Treatment For Xanax Addiction Among Children Doubles In UK, Should We Be Worried?

The drug is used to treat anxiety, but fake pills are on the market.

The number of children being treated for addiction to Xanax has doubled to more than 300 in the past year, Public Health England has warned.

Xanax, the brand name for the drug alprazolam, is a form of mild tranquilliser or benzodiazepine, which is prescribed to treat anxiety and panic attacks.

The number of young people receiving treatment for problems with benzodiazepines went from 161 in 2016-2017 to 315 in 2017-2018, according to the new data.

The news comes as the NSPCC, which runs Childline, has reported a surge in the number of young people seeking support for anxiety. Counsellors delivered 21,300 sessions to children and teenagers experiencing anxiety in 2017-2018, compared to 11,700 the year before.

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The most frequently prescribed benzodiazepine in the UK is diazepam, known by the tradename Valium, according to PHE. In comparison, alprazolam, or Xanax, is a faster acting drug and is about 10 times stronger, meaning that it can rapidly cause feelings of sedation.

Xanax is not available on prescription from the NHS, but can be obtained on a private prescription in the UK. But some young people are also buying counterfeit Xanax tablets, which can be purchased from illegal websites and social media apps.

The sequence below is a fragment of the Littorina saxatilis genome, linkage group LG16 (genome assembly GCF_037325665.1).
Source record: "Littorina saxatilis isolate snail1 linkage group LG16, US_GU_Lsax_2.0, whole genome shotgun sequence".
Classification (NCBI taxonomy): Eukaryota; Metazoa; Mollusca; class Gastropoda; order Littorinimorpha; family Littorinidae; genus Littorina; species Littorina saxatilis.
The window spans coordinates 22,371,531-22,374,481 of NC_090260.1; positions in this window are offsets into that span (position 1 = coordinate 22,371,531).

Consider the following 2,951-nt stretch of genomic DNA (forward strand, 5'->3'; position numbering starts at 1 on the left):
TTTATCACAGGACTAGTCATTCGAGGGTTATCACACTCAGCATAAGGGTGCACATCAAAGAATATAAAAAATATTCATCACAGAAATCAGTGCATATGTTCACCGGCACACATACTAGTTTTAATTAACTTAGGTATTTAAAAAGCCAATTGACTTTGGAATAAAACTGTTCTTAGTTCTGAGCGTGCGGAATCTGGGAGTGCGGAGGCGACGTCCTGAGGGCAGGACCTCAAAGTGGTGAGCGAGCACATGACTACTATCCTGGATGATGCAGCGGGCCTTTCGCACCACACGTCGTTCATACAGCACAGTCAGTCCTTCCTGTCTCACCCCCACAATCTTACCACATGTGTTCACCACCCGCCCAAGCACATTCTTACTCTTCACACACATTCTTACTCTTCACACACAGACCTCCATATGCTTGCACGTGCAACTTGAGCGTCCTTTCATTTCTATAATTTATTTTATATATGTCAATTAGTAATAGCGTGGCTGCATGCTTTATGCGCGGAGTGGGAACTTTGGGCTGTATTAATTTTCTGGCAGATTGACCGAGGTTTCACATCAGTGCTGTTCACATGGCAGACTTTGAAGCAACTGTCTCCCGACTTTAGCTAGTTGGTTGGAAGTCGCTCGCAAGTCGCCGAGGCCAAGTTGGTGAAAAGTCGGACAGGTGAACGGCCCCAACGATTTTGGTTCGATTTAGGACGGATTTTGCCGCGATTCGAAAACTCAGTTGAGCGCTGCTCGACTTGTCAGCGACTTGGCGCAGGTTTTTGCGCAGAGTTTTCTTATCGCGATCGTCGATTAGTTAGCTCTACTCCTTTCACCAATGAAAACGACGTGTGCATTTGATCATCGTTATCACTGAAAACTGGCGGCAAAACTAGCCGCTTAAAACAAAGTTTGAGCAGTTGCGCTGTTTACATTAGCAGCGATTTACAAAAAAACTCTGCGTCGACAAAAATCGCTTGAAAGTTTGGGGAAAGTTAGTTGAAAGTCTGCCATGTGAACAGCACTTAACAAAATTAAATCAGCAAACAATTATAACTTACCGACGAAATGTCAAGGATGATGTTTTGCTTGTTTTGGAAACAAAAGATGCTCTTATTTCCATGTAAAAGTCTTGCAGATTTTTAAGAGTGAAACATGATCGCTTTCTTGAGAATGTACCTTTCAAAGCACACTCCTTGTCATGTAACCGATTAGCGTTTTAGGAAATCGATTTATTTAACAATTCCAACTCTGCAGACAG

PHE said it’s hard to know exactly how many kids are taking the drugs.

We hear a lot about misuse of prescription drugs in the US, with the rise of overdoses from benzodiazepines well documented. But are we heading towards the same problems closer to home?

While data suggests the use of Xanax is increasing in the UK, particularly among young people, PHE has said there is “no evidence” we’re seeing an emerging “major epidemic”, as some media reports have suggested.

In fact, the latest PHE data shows while more young people are seeking treatment for benzodiazepine addiction, the number of young people in specialist substance misuse services has decreased overall, from 16,436 in 2016-2017 to 15,583 in 2017-2018.

Rosanna O’Connor, director for drugs, alcohol and tobacco at PHE, commented: “Benzodiazepines are risky when taken without medical supervision, and mixing them with alcohol or other drugs increases the risk of harm, particularly when mixed with other sedatives.”

She also called on health professionals to “be alert” to possible signs of drug misuse or dependence.

Esther Rantzen, Childline founder and president, added: “I am increasingly concerned at the huge rise in anxiety affecting our young people.

“It seems that the support they desperately need from family, friends, their schools or mental health professionals is either not there when they need it, or is failing them.”